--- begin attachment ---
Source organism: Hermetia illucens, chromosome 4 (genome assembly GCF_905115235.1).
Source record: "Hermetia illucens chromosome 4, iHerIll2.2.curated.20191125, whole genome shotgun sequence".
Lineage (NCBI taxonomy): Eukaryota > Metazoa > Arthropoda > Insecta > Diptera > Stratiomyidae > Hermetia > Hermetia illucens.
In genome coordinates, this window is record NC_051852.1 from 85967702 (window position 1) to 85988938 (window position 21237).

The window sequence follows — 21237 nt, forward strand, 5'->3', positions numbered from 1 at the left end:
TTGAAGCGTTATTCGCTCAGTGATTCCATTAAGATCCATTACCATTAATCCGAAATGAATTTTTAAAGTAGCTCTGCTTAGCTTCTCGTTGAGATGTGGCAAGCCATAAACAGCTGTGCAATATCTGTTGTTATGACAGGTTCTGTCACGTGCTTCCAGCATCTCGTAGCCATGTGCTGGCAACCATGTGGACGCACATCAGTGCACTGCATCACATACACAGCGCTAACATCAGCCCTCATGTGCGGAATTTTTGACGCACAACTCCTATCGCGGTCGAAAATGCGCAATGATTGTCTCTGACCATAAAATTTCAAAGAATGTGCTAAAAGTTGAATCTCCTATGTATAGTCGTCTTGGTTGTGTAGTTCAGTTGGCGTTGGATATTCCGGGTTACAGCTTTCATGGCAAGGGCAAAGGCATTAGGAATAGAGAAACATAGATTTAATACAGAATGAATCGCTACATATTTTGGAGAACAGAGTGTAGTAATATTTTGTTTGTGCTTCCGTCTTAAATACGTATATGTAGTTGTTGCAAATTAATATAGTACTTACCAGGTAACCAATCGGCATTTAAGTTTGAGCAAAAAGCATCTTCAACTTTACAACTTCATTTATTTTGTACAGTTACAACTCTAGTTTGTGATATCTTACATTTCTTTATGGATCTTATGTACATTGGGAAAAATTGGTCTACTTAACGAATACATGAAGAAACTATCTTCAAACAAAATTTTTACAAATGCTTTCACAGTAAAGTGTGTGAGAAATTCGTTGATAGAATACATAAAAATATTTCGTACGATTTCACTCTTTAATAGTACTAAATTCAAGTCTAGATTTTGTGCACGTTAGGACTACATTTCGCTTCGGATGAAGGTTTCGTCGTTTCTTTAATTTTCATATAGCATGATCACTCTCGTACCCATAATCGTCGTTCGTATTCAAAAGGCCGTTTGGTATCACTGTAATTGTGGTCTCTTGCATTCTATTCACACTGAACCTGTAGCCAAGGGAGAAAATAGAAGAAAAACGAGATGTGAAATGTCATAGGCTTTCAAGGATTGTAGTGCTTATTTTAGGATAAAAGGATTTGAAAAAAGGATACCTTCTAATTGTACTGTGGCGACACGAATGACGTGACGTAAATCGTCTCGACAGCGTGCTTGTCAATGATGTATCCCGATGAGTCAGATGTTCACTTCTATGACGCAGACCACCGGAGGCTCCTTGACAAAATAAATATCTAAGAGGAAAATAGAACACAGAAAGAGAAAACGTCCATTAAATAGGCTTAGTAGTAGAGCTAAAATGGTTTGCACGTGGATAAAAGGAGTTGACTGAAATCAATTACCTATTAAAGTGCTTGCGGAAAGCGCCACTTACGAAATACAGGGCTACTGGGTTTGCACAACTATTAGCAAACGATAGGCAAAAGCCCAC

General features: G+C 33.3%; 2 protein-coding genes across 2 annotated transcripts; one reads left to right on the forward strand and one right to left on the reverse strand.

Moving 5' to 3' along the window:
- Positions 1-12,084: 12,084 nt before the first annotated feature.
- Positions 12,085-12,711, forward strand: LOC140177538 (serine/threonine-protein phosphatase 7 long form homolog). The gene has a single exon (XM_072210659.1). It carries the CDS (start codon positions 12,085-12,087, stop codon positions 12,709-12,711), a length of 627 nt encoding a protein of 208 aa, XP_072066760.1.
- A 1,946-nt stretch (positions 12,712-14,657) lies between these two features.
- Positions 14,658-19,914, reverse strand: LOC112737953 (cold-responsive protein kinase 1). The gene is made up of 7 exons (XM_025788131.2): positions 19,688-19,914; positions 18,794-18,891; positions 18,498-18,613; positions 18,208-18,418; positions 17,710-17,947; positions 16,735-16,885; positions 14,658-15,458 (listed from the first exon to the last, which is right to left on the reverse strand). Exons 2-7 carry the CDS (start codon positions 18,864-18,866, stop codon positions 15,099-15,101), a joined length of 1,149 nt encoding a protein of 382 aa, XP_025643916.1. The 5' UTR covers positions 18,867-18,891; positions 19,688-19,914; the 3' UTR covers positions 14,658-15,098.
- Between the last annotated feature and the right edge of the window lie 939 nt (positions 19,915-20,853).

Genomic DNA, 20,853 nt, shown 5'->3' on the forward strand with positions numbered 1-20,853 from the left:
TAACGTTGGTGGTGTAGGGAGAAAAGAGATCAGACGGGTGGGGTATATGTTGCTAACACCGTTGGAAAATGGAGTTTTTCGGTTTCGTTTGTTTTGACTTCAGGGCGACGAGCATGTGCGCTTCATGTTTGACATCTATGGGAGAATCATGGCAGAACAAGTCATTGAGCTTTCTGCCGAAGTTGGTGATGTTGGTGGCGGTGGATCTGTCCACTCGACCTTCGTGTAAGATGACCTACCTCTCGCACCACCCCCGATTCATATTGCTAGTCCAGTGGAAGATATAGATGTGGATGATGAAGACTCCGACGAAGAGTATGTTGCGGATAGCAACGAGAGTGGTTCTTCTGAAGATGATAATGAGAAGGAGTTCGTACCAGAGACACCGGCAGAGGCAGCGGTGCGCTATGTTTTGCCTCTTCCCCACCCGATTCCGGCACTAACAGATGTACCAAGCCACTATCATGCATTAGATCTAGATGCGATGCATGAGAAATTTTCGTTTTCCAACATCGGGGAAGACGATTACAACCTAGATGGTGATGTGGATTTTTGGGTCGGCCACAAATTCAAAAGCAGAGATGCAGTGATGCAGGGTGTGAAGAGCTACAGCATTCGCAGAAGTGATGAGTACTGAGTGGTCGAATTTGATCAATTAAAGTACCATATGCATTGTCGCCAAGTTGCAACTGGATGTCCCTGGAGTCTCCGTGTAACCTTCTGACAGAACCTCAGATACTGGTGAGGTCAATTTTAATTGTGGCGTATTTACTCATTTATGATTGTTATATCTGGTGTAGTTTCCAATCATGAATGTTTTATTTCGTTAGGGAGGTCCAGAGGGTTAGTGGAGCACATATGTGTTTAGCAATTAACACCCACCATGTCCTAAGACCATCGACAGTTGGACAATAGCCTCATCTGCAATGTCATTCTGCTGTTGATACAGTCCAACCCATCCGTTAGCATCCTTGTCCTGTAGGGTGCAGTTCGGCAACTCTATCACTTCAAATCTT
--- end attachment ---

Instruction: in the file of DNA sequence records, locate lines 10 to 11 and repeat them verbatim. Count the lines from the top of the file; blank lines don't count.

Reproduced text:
- Positions 12,085-12,711, forward strand: LOC140177538 (serine/threonine-protein phosphatase 7 long form homolog). The gene has a single exon (XM_072210659.1). It carries the CDS (start codon positions 12,085-12,087, stop codon positions 12,709-12,711), a length of 627 nt encoding a protein of 208 aa, XP_072066760.1.
- A 1,946-nt stretch (positions 12,712-14,657) lies between these two features.